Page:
Newspaper article International Herald Tribune

Rodriguez's Denials Put Yankees' Patience to Test ; Latest Report Linking Him to Doping Just Adds to Mistrust and Discontent

Newspaper article International Herald Tribune

Rodriguez's Denials Put Yankees' Patience to Test ; Latest Report Linking Him to Doping Just Adds to Mistrust and Discontent

Article excerpt

While New York can blame no one else for giving Alex Rodriguez a huge contract, the latest report linking him to performance- enhancing drugs continues to erode his image.

The New York Yankees had dated Alex Rodriguez for four years before popping the question after the 2007 season: Will you take this 10-year, $275 million contract? Rodriguez said yes, and together they have had some fun. But a marriage that starts with a lie is bound to fall apart, and that is what has happened.

Rodriguez's contract, which now strangles the Yankees' future, might be the most lucrative con in baseball history. It colors everything about him. The revelation Tuesday in the Miami New Times newspaper, which tied him to a supplier of performance-enhancing drugs as recently as last season, was another reminder of his deceit.

The relationship might be over soon. Rodriguez's latest public- relations firm (he has had several) issued a statement Tuesday in which he denied being a patient of the shuttered anti-aging clinic described in the story. But baseball is investigating, and with good cause; three of the players named in the report -- Melky Cabrera, Bartolo Colon and Yasmani Grandal -- were suspended last year after positive drug tests.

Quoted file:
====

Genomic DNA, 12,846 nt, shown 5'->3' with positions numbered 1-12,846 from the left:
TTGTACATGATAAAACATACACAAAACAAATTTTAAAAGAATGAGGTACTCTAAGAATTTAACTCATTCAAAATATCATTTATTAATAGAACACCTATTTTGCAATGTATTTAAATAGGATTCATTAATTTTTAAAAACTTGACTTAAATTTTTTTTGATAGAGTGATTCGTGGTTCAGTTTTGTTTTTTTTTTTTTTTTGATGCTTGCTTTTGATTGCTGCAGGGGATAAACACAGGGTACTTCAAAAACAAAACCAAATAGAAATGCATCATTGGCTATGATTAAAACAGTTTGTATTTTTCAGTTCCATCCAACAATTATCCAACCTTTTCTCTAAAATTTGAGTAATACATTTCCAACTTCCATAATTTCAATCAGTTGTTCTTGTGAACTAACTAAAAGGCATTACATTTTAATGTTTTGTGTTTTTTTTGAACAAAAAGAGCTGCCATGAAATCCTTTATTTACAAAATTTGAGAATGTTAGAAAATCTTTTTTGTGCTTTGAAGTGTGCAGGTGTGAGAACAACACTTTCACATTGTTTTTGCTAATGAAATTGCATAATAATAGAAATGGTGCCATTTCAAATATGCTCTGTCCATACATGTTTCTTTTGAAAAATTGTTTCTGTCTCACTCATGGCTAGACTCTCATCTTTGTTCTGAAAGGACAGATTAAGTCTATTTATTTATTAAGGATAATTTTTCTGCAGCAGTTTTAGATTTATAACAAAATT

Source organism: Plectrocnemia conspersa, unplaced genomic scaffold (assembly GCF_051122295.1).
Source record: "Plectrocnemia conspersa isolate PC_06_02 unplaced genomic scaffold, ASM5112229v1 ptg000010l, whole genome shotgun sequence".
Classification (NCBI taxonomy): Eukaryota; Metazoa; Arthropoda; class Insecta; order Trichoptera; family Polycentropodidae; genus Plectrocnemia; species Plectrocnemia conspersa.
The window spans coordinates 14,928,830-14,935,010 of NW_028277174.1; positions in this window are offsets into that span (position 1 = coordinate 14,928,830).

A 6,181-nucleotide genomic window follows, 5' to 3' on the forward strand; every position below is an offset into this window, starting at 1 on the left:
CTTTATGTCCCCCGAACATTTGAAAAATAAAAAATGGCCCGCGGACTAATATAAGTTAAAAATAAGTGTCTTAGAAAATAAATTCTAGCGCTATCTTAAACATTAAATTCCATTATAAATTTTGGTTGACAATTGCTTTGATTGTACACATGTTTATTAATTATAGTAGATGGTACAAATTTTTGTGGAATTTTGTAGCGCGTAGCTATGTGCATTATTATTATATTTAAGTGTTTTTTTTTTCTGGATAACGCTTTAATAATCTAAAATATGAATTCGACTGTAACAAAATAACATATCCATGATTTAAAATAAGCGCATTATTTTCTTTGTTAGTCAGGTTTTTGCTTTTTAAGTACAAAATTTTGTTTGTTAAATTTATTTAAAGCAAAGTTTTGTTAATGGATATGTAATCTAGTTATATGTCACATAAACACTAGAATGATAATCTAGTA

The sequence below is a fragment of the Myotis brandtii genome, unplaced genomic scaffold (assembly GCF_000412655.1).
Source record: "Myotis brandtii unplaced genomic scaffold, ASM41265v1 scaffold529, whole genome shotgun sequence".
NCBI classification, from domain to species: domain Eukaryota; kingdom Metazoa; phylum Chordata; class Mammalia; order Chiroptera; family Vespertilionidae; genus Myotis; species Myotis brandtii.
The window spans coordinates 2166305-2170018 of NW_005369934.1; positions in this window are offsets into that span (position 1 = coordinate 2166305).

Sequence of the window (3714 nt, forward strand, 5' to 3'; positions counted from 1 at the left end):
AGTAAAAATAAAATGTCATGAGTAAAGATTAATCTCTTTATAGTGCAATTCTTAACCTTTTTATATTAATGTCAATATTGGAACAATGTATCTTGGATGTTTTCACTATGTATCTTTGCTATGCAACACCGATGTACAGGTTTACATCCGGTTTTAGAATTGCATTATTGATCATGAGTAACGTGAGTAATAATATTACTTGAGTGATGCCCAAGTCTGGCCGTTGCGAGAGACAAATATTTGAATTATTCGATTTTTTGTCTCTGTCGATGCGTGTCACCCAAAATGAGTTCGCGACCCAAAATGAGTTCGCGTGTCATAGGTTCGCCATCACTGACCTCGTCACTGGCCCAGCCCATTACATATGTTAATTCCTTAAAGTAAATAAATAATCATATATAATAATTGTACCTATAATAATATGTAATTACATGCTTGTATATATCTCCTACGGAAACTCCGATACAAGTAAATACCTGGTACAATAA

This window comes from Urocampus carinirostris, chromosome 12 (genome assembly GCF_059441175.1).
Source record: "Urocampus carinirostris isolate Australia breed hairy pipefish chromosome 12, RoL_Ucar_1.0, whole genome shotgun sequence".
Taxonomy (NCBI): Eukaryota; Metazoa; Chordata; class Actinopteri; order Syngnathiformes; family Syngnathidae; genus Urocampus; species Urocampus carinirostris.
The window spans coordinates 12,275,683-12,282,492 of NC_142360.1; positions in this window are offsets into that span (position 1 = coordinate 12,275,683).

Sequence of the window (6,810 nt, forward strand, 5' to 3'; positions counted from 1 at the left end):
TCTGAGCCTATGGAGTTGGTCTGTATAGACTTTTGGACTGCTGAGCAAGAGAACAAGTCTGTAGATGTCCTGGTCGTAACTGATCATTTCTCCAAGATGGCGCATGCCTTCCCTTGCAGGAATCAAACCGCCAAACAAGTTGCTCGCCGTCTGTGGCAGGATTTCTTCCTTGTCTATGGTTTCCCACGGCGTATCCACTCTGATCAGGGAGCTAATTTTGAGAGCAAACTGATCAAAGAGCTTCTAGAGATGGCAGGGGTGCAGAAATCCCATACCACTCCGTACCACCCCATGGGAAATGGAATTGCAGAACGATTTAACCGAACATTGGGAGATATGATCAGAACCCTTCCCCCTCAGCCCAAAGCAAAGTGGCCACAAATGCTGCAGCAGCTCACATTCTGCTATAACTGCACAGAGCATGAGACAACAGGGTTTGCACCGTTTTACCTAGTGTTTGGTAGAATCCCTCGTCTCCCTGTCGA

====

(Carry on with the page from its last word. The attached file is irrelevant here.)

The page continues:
The results of baseball's investigation, in theory, could help the Yankees if they attempt to void Rodriguez's contract. That would not be easy -- the Yankees failed to do it with Jason Giambi -- but there may be another exit strategy.

The Yankees have continued to emphasize the seriousness of Rodriguez's hip injury, with the general manager, Brian Cashman, asserting last week that it could keep him out all season, not just for the first half. The natural next step in that progression is that the injury would end his career, as it did for Albert Belle of the Baltimore Orioles in 2001. That would allow Rodriguez to collect his money -- but with insurance, not the Yankees, covering most of it.

That is the dream outcome, anyway, but for now the Yankees are still obligated to pay Rodriguez for the five years and $114 million remaining on the deal they gave him before they knew of his chemical past.

That folly is mostly on the Yankees, of course. Hank Steinbrenner had assumed command that fateful winter, vowing to cut Rodriguez loose after he opted out of his contract. Instead, he rewarded Rodriguez with the richest deal in baseball history, even though no other team was known to be bidding, say, nine years. In retaining Rodriguez, the Yankees also passed on a much younger third baseman, Miguel Cabrera, who was traded to Detroit and now annually knocks the Yankees from the playoffs.

It is an amusing footnote that Rodriguez's contract was officially announced on Dec. 13, 2007, the day Major League Baseball released the Mitchell Report on steroids. Rodriguez, who had always denied steroid use, was not named in the report. Part of the reason for the length of the deal was the presumption that he was clean and would chase Barry Bonds's tainted home run record in pinstripes. …

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